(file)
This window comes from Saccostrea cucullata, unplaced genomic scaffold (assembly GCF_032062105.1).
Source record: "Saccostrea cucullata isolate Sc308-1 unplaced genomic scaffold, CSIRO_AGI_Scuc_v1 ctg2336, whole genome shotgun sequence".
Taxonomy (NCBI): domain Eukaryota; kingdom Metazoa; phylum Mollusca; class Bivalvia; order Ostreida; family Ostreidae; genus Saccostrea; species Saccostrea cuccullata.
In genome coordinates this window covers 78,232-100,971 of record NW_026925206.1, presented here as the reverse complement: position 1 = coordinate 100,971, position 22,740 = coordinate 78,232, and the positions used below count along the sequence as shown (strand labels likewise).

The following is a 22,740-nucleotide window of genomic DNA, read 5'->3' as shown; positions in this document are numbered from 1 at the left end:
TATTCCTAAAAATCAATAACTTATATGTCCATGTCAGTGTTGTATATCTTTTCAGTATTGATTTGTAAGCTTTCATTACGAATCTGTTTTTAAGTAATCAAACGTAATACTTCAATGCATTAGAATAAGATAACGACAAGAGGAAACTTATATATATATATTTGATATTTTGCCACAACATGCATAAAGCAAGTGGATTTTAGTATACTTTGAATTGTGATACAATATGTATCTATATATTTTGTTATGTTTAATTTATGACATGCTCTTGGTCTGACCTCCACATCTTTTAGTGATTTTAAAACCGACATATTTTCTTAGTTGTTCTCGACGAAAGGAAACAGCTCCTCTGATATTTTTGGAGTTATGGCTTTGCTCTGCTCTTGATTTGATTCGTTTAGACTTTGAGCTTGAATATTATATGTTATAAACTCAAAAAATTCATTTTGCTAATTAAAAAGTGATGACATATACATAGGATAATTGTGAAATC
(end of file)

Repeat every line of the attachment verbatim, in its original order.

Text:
This window comes from Saccostrea cucullata, unplaced genomic scaffold (assembly GCF_032062105.1).
Source record: "Saccostrea cucullata isolate Sc308-1 unplaced genomic scaffold, CSIRO_AGI_Scuc_v1 ctg2336, whole genome shotgun sequence".
Taxonomy (NCBI): domain Eukaryota; kingdom Metazoa; phylum Mollusca; class Bivalvia; order Ostreida; family Ostreidae; genus Saccostrea; species Saccostrea cuccullata.
In genome coordinates this window covers 78,232-100,971 of record NW_026925206.1, presented here as the reverse complement: position 1 = coordinate 100,971, position 22,740 = coordinate 78,232, and the positions used below count along the sequence as shown (strand labels likewise).

The following is a 22,740-nucleotide window of genomic DNA, read 5'->3' as shown; positions in this document are numbered from 1 at the left end:
TATTCCTAAAAATCAATAACTTATATGTCCATGTCAGTGTTGTATATCTTTTCAGTATTGATTTGTAAGCTTTCATTACGAATCTGTTTTTAAGTAATCAAACGTAATACTTCAATGCATTAGAATAAGATAACGACAAGAGGAAACTTATATATATATATTTGATATTTTGCCACAACATGCATAAAGCAAGTGGATTTTAGTATACTTTGAATTGTGATACAATATGTATCTATATATTTTGTTATGTTTAATTTATGACATGCTCTTGGTCTGACCTCCACATCTTTTAGTGATTTTAAAACCGACATATTTTCTTAGTTGTTCTCGACGAAAGGAAACAGCTCCTCTGATATTTTTGGAGTTATGGCTTTGCTCTGCTCTTGATTTGATTCGTTTAGACTTTGAGCTTGAATATTATATGTTATAAACTCAAAAAATTCATTTTGCTAATTAAAAAGTGATGACATATACATAGGATAATTGTGAAATC